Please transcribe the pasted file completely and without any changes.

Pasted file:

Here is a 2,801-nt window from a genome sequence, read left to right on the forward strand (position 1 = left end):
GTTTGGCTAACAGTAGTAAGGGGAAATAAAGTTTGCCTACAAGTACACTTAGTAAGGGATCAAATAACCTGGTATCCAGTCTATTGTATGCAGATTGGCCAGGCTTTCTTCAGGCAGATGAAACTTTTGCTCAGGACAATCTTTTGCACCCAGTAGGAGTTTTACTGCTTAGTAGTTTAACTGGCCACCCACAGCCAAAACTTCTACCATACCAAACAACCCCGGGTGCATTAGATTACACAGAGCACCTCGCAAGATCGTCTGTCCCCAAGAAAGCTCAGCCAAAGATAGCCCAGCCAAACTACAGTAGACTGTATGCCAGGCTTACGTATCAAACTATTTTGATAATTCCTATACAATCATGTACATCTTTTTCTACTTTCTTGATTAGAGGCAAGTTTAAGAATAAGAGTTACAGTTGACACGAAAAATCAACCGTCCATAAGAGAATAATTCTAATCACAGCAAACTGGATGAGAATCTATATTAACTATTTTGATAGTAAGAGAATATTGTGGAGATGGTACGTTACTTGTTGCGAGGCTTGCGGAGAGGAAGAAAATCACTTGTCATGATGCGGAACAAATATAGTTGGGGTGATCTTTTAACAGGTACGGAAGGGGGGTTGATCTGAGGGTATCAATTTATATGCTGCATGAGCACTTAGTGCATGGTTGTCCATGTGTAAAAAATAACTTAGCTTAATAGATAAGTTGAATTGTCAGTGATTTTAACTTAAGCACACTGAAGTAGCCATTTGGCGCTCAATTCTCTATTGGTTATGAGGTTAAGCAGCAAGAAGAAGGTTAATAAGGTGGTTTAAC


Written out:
Here is a 2,801-nt window from a genome sequence, read left to right on the forward strand (position 1 = left end):
GTTTGGCTAACAGTAGTAAGGGGAAATAAAGTTTGCCTACAAGTACACTTAGTAAGGGATCAAATAACCTGGTATCCAGTCTATTGTATGCAGATTGGCCAGGCTTTCTTCAGGCAGATGAAACTTTTGCTCAGGACAATCTTTTGCACCCAGTAGGAGTTTTACTGCTTAGTAGTTTAACTGGCCACCCACAGCCAAAACTTCTACCATACCAAACAACCCCGGGTGCATTAGATTACACAGAGCACCTCGCAAGATCGTCTGTCCCCAAGAAAGCTCAGCCAAAGATAGCCCAGCCAAACTACAGTAGACTGTATGCCAGGCTTACGTATCAAACTATTTTGATAATTCCTATACAATCATGTACATCTTTTTCTACTTTCTTGATTAGAGGCAAGTTTAAGAATAAGAGTTACAGTTGACACGAAAAATCAACCGTCCATAAGAGAATAATTCTAATCACAGCAAACTGGATGAGAATCTATATTAACTATTTTGATAGTAAGAGAATATTGTGGAGATGGTACGTTACTTGTTGCGAGGCTTGCGGAGAGGAAGAAAATCACTTGTCATGATGCGGAACAAATATAGTTGGGGTGATCTTTTAACAGGTACGGAAGGGGGGTTGATCTGAGGGTATCAATTTATATGCTGCATGAGCACTTAGTGCATGGTTGTCCATGTGTAAAAAATAACTTAGCTTAATAGATAAGTTGAATTGTCAGTGATTTTAACTTAAGCACACTGAAGTAGCCATTTGGCGCTCAATTCTCTATTGGTTATGAGGTTAAGCAGCAAGAAGAAGGTTAATAAGGTGGTTTAAC